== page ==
In our previous blog, we answered the question, is “how much will I be compensated for my pain and suffering?” This blog will address another element of damages commonly sought in personal injury actions—loss of a normal life (LOANL).
As with pain and suffering, loss of a normal life is a subjective element of damages, left to the jury or judge to determine.
People often have differing ideas of what a normal life includes. Accordingly, things that are difficulties to some people are normal to others.
Also as with pain and suffering, when you go to trial in Illinois before a jury, your lawyer must draft jury instructions for the judge to read after the closing arguments have been made. Each party’s attorney submits his or her own versions. After a conference with the judge, a final version of the instructions is read to the jury right before they begin deliberations.
All jury instructions are codified and published by the Illinois Supreme Court, and include case law, notes on use, and other helpful explanations.
Most experienced attorneys often consult jury instructions when they take a case. The instructions provide a roadmap of what they must prove before they even begin.
Illinois Pattern Jury Instruction (I.P.I.) 30.04.02 defines loss of a normal life, as “When I use the expression “loss of a normal life,” I mean the temporary or permanent diminished ability to enjoy life. This includes a person’s inability to pursue the pleasurable aspects of life.”
That wasn’t terribly helpful, was it?
In other words, jurors and attorneys, with a bit of help from past court cases, are left to define and massage the definition to fit their theory of the case.
One of the ways in which we see LOANL damages expressed is in terms of people who cannot work out. This characterization can be a double-edged sword for many plaintiffs. A jury full of couch potatoes who think running marathons is a waste of time may find it very difficult to award a large sum of money to a plaintiff whose fractured ankle from the accident caused by the defendant made her unable to run the Boston Marathon. To her, it’s part of what gives her life enjoyment, meaning, and happiness—normality. To the couch potato jurors, it might not be as highly valued.
This makes it all the more important for attorneys to do an excellent job in voir dire, the process of selecting jurors, to get jurors who understand their client’s life.
As with pain and suffering damages, the key is having the client/plaintiff keep a list of things they cannot perform or cannot do as easily or for as long or for as often as they could before.
If my client is a 62-year-old woman who lives to garden, but was unable to plant and putter in her garden for a year and a half following the crash due to her knee injury, I want to have her talk about her gardening activities before the crash extensively. Then I can compare this to what she is able to do afterwards.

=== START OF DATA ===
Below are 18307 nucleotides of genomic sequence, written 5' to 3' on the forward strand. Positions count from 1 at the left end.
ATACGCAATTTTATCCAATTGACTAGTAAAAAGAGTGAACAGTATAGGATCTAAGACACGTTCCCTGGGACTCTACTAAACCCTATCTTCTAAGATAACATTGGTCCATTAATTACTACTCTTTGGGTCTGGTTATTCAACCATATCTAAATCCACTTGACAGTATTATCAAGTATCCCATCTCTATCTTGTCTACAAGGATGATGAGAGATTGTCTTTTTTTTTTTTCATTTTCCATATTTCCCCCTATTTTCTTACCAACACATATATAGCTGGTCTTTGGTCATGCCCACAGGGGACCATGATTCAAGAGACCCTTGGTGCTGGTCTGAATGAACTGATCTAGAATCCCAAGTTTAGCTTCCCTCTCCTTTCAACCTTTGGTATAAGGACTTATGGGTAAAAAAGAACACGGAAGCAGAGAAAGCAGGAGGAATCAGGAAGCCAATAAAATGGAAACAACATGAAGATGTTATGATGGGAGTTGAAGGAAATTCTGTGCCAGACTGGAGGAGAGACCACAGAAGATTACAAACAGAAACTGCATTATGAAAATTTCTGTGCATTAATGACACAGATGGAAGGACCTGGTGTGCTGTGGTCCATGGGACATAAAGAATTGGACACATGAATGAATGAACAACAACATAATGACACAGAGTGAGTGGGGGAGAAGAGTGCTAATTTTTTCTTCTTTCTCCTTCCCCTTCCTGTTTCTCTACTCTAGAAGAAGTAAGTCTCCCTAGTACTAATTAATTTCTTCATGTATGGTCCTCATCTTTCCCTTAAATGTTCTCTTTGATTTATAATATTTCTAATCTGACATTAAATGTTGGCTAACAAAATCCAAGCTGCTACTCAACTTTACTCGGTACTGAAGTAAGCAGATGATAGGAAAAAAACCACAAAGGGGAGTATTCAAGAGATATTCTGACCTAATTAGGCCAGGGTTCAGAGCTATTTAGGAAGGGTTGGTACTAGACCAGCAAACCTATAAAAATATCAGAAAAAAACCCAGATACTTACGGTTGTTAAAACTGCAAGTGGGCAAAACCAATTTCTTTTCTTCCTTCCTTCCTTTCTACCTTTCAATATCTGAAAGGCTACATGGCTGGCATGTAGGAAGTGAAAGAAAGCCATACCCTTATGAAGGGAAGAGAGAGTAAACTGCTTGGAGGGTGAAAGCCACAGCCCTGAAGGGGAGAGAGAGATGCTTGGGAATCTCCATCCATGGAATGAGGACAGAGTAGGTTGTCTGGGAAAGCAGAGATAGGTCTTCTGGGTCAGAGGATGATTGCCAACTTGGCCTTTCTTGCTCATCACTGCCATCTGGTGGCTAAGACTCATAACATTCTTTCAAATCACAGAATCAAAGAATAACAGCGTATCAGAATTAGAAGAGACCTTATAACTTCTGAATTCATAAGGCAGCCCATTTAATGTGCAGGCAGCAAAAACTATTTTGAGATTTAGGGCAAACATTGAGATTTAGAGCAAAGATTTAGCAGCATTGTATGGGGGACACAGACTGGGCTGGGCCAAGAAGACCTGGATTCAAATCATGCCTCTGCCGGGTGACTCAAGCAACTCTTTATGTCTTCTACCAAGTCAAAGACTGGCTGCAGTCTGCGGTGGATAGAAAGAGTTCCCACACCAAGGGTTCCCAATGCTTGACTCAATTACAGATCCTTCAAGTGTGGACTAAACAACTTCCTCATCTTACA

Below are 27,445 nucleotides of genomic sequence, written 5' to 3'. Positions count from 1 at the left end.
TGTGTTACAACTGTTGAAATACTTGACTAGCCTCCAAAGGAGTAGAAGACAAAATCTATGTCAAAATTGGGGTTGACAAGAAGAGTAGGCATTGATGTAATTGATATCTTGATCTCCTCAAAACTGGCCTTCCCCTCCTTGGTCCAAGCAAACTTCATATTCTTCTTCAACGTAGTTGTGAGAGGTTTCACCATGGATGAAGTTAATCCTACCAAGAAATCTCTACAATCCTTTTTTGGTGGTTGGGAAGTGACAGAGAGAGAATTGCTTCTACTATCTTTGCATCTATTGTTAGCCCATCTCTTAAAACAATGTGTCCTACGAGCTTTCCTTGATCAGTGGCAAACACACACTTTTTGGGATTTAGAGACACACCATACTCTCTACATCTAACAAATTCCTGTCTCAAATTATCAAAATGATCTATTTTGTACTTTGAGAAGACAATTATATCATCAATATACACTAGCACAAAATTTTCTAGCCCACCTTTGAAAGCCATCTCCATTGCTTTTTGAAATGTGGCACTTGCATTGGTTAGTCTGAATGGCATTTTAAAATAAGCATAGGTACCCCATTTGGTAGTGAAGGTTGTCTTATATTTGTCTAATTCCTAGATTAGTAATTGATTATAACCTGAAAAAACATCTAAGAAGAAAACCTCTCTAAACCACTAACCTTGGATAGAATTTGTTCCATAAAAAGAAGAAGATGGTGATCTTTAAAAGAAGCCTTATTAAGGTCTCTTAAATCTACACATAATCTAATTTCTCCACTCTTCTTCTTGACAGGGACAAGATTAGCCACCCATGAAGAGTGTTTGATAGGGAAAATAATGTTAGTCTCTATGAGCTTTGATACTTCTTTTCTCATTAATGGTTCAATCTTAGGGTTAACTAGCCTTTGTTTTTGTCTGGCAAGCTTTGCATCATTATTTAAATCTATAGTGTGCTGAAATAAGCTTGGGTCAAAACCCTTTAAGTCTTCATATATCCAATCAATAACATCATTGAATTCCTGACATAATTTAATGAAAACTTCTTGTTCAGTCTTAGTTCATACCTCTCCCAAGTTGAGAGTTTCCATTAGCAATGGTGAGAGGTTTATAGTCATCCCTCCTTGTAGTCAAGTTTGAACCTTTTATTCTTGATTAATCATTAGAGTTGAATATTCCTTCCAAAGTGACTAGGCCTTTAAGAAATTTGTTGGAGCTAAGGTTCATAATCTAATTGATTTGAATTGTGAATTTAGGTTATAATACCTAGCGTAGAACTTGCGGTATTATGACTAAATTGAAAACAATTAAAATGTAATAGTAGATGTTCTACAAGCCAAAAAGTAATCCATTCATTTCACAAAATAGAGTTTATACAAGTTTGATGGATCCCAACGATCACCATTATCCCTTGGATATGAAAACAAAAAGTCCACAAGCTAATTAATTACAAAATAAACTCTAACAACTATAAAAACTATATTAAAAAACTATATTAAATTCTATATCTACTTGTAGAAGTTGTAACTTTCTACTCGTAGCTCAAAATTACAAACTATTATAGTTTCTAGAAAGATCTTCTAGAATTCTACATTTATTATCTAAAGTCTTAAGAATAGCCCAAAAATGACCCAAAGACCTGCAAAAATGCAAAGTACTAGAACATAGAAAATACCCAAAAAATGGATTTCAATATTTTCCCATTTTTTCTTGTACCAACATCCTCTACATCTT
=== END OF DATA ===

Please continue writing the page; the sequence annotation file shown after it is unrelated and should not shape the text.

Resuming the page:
It is also very important to make certain the plaintiff’s version of events jibes with her doctor’s version. If you are not telling your doctor you can’t do something you normally do, he or she will not put it into your history and medical records, which will make it seem unimportant.
One way to demonstrate evidentially how much the marathoner or gardener was affected by her injuries would be videos or photographs to compare and contrast the way her garden looked the year of the crash with how it looked the year after.
Or have the marathoner pull out her race numbers from the year before as compared to the year after.
One thing that is always problematic is photos, videos, or social media. It is important that the plaintiff not delete any social media posts, texts, or the like, as that may be regarded as destruction of evidence. By the same token, most plaintiff attorneys recommend that their clients not post anything about the incident or their injuries, as this information is discoverable by the defense.
The key, as in everything, is consistency. If the plaintiff says they cannot garden, make sure their social media posts and medical records support that. Don’t make a claim “I haven’t gardened since the accident” when your Facebook feed shows you standing by your award-winning lilac bushes and tomatoes (as if I would be able to identify either without my wife’s help!).
Also, if you claim you can’t run marathons, but never bothered to mention you are a marathoner to your doctor or that you cannot run since the crash, you might want to rethink how much faith people will put in that claim.
A skilled attorney will understand a multitude of factors must be considered when asking for specific elements of damages. Ask too little and you are not taken seriously. Ask too much and you are tuned out. The lawyer must read the case, the jury, the client’s injury, and the evidence to decide what the jury will accept as reasonable. Part of this feeling out process begins in voir dire, the questioning that occurs when the jury is interviewed and selected.
Ultimately, if the attorney does this analysis correctly, the jury will award close to, or sometimes even more than, what is asked for in closing argument.
As in all cases involving injury and potential liability, immediately get medical treatment, report the crash to police and your own insurance company, and contact a personal injury lawyer.
If you've been in an accident and have questions, contact Chicago personal injury attorney Stephen L. Hoffman for a free consultation at (773) 944-9737. Stephen has nearly 30 years of legal experience and has collected millions of dollars for his clients. He is listed as a SuperLawyer, has a 10.0 rating on Avvo, and is BBB A+ accredited. He is also an Executive Level Member of the Lincoln Square Ravenswood Chamber of Commerce.
Stephen handles personal injury on a contingency fee basis, which means you don’t pay anything upfront and he only gets paid if you do. Don’t wait another day, contact Stephen now.